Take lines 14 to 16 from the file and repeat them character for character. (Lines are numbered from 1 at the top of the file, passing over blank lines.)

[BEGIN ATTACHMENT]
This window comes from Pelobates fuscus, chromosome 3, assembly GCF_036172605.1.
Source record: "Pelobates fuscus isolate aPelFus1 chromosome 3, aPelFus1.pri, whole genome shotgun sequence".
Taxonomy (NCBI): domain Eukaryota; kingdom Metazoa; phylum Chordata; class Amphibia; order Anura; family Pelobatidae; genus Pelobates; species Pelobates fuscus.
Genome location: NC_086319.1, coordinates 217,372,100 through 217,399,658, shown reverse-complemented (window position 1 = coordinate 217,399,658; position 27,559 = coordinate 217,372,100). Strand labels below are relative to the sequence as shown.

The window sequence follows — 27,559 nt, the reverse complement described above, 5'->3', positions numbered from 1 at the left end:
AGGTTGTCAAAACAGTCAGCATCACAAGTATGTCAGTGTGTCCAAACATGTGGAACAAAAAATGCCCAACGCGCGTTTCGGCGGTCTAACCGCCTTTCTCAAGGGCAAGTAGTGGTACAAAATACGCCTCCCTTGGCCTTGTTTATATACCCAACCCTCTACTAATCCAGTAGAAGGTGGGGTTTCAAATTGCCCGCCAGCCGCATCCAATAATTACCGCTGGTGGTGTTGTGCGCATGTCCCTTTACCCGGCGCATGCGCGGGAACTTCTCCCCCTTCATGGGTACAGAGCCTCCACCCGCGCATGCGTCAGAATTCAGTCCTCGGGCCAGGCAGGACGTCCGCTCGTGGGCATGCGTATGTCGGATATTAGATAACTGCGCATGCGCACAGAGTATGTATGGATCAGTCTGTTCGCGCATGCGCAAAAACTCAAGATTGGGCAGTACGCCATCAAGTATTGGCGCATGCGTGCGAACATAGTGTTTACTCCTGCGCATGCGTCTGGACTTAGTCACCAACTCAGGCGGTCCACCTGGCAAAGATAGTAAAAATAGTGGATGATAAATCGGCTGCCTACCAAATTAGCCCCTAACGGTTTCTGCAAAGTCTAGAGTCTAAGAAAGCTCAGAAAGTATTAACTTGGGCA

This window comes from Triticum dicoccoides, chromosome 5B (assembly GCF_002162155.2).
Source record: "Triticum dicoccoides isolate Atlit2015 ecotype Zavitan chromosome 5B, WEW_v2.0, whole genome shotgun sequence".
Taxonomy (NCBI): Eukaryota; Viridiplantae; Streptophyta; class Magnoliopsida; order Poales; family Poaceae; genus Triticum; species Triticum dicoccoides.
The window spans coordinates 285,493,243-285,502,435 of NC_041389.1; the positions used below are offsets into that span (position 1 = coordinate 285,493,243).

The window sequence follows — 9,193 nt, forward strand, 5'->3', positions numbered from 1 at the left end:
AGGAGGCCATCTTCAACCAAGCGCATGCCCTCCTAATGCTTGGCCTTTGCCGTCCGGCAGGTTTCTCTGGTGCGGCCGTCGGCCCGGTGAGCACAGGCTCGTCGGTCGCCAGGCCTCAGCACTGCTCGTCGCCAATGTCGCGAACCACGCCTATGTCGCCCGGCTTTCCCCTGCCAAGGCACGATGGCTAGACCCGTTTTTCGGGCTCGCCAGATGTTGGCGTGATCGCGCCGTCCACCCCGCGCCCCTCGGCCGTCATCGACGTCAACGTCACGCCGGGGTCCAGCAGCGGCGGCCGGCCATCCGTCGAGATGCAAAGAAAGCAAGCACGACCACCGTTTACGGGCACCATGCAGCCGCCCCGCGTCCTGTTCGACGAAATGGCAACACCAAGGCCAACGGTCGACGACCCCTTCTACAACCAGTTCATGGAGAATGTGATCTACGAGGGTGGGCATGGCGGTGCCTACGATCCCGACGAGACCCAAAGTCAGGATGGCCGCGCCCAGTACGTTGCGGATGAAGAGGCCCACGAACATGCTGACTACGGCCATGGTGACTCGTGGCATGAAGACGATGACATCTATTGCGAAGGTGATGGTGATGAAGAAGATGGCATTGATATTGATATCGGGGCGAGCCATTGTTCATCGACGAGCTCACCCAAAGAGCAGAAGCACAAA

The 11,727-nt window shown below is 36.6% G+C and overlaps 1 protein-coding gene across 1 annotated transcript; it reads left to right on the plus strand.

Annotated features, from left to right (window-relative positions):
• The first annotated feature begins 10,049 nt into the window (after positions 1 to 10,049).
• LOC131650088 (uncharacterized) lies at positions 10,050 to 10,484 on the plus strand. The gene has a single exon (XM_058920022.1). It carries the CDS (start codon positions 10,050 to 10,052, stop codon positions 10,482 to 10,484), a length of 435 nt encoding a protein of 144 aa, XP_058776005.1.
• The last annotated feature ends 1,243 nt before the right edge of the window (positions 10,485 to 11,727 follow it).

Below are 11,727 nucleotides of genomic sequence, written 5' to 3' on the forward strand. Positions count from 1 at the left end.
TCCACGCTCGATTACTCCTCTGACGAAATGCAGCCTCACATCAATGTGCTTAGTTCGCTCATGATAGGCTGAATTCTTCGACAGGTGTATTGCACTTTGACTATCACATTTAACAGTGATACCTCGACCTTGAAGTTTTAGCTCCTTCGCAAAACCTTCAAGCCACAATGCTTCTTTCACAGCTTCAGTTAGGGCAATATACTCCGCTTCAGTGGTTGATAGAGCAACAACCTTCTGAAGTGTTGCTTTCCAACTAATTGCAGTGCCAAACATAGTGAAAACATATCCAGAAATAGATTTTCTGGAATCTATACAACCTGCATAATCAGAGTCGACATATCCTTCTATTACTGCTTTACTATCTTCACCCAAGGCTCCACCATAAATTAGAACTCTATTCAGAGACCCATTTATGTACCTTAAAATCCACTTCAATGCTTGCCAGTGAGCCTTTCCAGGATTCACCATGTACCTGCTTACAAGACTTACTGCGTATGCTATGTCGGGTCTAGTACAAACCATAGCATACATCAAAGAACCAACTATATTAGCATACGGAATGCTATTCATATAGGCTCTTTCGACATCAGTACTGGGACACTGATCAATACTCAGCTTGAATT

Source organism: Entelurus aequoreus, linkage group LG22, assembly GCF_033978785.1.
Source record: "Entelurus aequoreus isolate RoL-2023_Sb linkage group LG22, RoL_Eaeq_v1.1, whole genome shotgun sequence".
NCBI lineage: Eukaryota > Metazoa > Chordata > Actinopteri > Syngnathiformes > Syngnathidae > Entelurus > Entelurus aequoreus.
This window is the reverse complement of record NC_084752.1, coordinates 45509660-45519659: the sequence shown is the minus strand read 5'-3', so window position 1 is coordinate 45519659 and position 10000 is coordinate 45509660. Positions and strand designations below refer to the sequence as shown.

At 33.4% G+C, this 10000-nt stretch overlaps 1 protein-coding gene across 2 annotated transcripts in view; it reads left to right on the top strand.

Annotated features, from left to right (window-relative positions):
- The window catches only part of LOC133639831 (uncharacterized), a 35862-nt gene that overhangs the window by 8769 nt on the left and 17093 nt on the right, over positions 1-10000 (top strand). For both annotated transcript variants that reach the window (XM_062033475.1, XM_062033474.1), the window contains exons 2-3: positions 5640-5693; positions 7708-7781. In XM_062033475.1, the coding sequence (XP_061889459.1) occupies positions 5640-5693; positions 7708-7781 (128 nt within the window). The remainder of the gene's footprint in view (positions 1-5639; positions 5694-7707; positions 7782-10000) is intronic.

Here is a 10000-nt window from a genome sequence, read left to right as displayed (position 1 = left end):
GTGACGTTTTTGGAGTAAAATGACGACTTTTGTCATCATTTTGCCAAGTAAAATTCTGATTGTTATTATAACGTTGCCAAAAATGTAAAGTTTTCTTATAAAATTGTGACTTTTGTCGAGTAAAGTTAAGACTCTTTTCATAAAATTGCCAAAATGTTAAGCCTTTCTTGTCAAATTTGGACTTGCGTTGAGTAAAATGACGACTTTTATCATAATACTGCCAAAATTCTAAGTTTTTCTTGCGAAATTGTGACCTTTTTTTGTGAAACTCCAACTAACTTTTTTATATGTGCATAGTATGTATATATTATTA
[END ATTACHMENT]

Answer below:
Annotated features, from left to right (window-relative positions):
• The first annotated feature begins 10,049 nt into the window (after positions 1 to 10,049).
• LOC131650088 (uncharacterized) lies at positions 10,050 to 10,484 on the plus strand. The gene has a single exon (XM_058920022.1). It carries the CDS (start codon positions 10,050 to 10,052, stop codon positions 10,482 to 10,484), a length of 435 nt encoding a protein of 144 aa, XP_058776005.1.